Afterward, compare the collection details listed on the credit report against your own records for the reported account. If you haven’t kept any records, log into the account listed to view your payment history with the original creditor.

How long can a debt collector pursue an old debt?

Each state has a statute of limitations about how long a debt collector can pursue old debt. For most states, this ranges between four and six years. These statutes govern the amount of time that a debt collector can sue you, but there is no limit to how long a collector has to try and collect on a debt. If you are being contacted about a debt that you believe is not yours or is outside the statute of limitations, do not claim the debt; instead, ask the company to validate that the debt is yours.

Should I Pay Debt Collectors or the Original Creditor?

If the debt is legitimately yours, knowing whom to pay can be confusing. Debt collection agency? Original creditor? Debt that has slipped into arrears often changes hands, sometimes more than once.

There are, essentially, three scenarios when a debt is unpaid and the consumer could be confused about who is being dealt with and who is getting paid.

  1. A creditor may have an in-house collection division. In this case, you are still in debt to the original creditor and that is who gets paid.
  2. Sometimes the creditor will hire a collection agency to chase the money for them. Ask the debt collector if they own the debt. If not, you still might be able to negotiate with the original creditor.
  3. Often the last straw, the original creditor might sell the debt to a collection agency. In this case, the debt collector owns the debt, so any payment is made to the collection agency. (This amount, too, may be negotiable.)

How to Get Collections off Your Credit Report

Getting collection activity off your credit report can help you accomplish credit goals like improving your score or qualifying for certain types of loans. Though there’s no one way to remove collections or guarantee you’ll get the exact outcome you are hoping for, it’s still good to know how to remove this information from your credit report whenever possible.

The good news is that it’s possible to remove this derogatory information, so here’s exactly what you need to know about removing collections from your credit report.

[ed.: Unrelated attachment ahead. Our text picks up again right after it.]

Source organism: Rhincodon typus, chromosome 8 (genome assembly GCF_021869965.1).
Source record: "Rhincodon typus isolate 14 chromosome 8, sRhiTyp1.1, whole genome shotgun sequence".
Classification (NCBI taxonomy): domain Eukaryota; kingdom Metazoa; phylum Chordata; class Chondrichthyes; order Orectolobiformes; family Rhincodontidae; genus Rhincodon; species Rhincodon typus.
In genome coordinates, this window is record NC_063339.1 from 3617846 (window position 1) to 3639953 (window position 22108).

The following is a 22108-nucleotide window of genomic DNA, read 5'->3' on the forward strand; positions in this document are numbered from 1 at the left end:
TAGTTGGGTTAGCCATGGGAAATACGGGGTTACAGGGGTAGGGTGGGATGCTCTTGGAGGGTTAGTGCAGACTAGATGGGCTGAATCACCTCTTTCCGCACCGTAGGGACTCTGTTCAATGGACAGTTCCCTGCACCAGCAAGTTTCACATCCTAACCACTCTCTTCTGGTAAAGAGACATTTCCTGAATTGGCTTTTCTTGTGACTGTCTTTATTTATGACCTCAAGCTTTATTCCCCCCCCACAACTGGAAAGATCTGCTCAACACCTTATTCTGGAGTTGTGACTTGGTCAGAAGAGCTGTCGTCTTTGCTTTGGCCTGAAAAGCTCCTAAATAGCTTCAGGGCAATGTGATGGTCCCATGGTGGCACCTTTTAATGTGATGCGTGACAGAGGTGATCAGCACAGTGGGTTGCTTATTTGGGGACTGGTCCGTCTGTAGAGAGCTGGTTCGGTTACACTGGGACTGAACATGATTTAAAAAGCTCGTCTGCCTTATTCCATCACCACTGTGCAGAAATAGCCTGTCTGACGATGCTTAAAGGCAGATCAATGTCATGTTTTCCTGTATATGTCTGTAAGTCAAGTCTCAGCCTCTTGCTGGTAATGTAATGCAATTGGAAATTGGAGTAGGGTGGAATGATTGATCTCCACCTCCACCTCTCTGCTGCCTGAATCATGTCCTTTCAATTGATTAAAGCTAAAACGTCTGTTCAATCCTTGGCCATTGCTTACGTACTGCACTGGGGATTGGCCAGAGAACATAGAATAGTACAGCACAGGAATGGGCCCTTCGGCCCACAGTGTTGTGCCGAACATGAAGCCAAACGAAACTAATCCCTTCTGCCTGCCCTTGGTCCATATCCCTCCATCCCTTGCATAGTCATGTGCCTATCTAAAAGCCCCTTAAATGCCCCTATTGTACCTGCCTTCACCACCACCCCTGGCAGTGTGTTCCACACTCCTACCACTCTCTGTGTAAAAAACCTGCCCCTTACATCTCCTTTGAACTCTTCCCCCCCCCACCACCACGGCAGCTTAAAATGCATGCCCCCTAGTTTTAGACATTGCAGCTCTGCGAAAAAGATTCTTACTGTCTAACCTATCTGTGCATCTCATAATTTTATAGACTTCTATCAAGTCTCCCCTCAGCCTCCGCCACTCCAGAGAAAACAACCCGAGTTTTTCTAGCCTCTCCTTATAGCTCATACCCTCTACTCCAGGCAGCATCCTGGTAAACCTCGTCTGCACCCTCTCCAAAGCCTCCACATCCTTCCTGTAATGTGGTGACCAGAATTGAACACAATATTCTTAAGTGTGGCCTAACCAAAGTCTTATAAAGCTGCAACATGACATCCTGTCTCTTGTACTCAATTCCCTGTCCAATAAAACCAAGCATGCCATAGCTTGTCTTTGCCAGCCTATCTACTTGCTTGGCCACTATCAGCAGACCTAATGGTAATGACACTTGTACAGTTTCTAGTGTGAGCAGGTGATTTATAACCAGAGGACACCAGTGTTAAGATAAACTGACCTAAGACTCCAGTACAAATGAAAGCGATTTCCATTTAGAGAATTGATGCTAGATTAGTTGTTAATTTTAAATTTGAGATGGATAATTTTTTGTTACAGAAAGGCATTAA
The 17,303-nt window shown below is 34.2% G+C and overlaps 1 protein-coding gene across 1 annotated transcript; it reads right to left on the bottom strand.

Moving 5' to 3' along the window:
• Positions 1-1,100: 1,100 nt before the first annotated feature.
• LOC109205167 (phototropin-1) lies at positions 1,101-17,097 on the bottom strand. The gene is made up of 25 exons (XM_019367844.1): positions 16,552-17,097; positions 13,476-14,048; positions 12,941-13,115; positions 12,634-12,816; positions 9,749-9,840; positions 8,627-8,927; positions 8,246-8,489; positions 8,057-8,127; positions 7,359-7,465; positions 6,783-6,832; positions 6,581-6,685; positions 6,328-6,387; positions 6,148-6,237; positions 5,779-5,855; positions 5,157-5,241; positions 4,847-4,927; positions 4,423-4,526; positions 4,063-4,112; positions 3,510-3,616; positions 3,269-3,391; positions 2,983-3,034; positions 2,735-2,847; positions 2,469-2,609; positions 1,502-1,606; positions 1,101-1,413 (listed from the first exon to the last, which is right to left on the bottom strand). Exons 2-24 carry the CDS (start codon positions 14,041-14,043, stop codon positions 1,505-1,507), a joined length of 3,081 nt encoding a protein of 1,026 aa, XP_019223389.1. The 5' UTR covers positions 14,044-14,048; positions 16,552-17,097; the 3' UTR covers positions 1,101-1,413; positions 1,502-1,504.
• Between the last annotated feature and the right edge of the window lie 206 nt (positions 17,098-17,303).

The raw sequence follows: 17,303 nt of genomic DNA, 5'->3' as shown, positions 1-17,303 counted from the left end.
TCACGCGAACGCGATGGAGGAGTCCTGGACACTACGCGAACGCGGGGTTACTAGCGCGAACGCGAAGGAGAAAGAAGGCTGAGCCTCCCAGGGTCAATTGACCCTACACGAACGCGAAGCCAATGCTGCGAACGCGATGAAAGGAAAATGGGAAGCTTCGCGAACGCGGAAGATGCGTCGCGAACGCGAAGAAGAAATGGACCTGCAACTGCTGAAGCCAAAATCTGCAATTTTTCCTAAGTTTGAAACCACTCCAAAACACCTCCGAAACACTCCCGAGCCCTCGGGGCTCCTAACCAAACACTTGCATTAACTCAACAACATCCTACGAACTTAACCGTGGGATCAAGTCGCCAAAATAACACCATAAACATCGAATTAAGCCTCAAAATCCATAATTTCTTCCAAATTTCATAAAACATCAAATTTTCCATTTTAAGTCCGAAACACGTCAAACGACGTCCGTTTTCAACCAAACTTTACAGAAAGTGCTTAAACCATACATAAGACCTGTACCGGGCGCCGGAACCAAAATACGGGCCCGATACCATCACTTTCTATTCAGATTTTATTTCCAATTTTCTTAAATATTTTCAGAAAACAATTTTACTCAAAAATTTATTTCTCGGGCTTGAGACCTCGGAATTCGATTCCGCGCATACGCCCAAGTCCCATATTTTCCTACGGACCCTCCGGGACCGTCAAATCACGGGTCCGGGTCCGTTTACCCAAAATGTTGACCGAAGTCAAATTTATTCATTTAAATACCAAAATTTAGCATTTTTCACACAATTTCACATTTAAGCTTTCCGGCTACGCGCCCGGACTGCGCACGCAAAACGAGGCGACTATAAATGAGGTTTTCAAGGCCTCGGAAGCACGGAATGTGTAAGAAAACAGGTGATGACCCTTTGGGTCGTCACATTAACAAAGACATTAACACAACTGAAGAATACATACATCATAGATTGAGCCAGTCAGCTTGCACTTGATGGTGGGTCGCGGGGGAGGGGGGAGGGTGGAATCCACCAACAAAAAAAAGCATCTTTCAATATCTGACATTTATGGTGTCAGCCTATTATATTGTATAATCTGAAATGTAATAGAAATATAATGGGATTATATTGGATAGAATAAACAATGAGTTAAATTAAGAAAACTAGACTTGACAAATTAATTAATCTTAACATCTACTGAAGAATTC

How Long Does A Collection Account Stay on Your Credit Reports?

The fact is that a collection account will not be removed from your credit report just because the account has been settled or paid.

Even after a collection account has been paid, the credit bureaus are still legally allowed to continue to report the collection for up to 7 years from the date of default on the original account, thanks to the Fair Credit Reporting Act.

To put it another way, a collection account can remain on your credit reports for up to seven years from the date the original debt became 180 days past due, regardless of whether the account has a $0 balance.

How many points will my credit score increase when I pay off collections?

Your credit score may or may not improve when you pay off a debt that's in collections. Some newer models of scoring take this into account, but older ones don't. You can monitor your score before and after paying your debt to see if it improves.

When Should I Dispute a Collection Account?

If you have a collection account on your credit report that you believe doesn’t belong to you, you should file a dispute to have it removed. The process for filing a dispute is relatively simple and generally starts with you pulling your credit reports, which you can do for free weekly through at least April 2021 at You can also get your Experian credit report for free through Experian.

Normally, collections are disputed because the debtor believes they are incorrect for some reason. For example, if you review a copy of your credit report and you see a collection account that you believe belongs to another person, has an incorrect balance or is greater than seven years old, you can file a dispute. (Keep in mind that payments made on your account may not be reported to the credit reporting agencies immediately.) If, however, the debt is valid and you simply disagree with the fact that your original creditor sent it to collections, disputing it will likely result in the account being verified as accurate and remaining on our credit file.